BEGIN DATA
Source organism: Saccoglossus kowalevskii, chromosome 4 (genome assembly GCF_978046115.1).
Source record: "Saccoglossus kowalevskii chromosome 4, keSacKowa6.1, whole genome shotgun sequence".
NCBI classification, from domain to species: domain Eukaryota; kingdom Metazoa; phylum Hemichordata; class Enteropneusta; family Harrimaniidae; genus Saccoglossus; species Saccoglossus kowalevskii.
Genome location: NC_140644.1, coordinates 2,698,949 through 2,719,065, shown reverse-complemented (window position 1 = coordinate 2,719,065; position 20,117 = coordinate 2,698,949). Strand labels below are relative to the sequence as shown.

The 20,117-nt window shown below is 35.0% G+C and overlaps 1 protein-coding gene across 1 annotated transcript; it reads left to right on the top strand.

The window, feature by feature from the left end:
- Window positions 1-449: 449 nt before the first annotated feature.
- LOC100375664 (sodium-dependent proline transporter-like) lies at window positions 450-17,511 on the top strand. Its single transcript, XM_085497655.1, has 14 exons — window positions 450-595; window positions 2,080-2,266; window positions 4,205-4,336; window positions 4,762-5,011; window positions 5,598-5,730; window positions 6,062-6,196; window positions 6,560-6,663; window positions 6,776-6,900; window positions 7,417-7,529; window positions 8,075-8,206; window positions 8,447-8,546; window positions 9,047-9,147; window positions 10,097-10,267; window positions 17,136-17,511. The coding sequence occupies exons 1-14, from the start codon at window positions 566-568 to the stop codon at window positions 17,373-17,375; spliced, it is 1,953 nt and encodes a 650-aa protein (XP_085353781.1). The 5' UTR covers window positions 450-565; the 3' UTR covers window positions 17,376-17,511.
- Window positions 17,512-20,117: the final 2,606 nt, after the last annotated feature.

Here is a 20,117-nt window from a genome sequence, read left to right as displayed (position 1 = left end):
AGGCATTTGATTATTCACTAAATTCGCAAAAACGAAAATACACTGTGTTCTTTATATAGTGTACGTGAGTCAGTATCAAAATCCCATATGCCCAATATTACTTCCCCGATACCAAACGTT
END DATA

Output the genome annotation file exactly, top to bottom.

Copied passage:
Source organism: Saccoglossus kowalevskii, chromosome 4 (genome assembly GCF_978046115.1).
Source record: "Saccoglossus kowalevskii chromosome 4, keSacKowa6.1, whole genome shotgun sequence".
NCBI classification, from domain to species: domain Eukaryota; kingdom Metazoa; phylum Hemichordata; class Enteropneusta; family Harrimaniidae; genus Saccoglossus; species Saccoglossus kowalevskii.
Genome location: NC_140644.1, coordinates 2,698,949 through 2,719,065, shown reverse-complemented (window position 1 = coordinate 2,719,065; position 20,117 = coordinate 2,698,949). Strand labels below are relative to the sequence as shown.

The 20,117-nt window shown below is 35.0% G+C and overlaps 1 protein-coding gene across 1 annotated transcript; it reads left to right on the top strand.

The window, feature by feature from the left end:
- Window positions 1-449: 449 nt before the first annotated feature.
- LOC100375664 (sodium-dependent proline transporter-like) lies at window positions 450-17,511 on the top strand. Its single transcript, XM_085497655.1, has 14 exons — window positions 450-595; window positions 2,080-2,266; window positions 4,205-4,336; window positions 4,762-5,011; window positions 5,598-5,730; window positions 6,062-6,196; window positions 6,560-6,663; window positions 6,776-6,900; window positions 7,417-7,529; window positions 8,075-8,206; window positions 8,447-8,546; window positions 9,047-9,147; window positions 10,097-10,267; window positions 17,136-17,511. The coding sequence occupies exons 1-14, from the start codon at window positions 566-568 to the stop codon at window positions 17,373-17,375; spliced, it is 1,953 nt and encodes a 650-aa protein (XP_085353781.1). The 5' UTR covers window positions 450-565; the 3' UTR covers window positions 17,376-17,511.
- Window positions 17,512-20,117: the final 2,606 nt, after the last annotated feature.

Here is a 20,117-nt window from a genome sequence, read left to right as displayed (position 1 = left end):
AGGCATTTGATTATTCACTAAATTCGCAAAAACGAAAATACACTGTGTTCTTTATATAGTGTACGTGAGTCAGTATCAAAATCCCATATGCCCAATATTACTTCCCCGATACCAAACGTT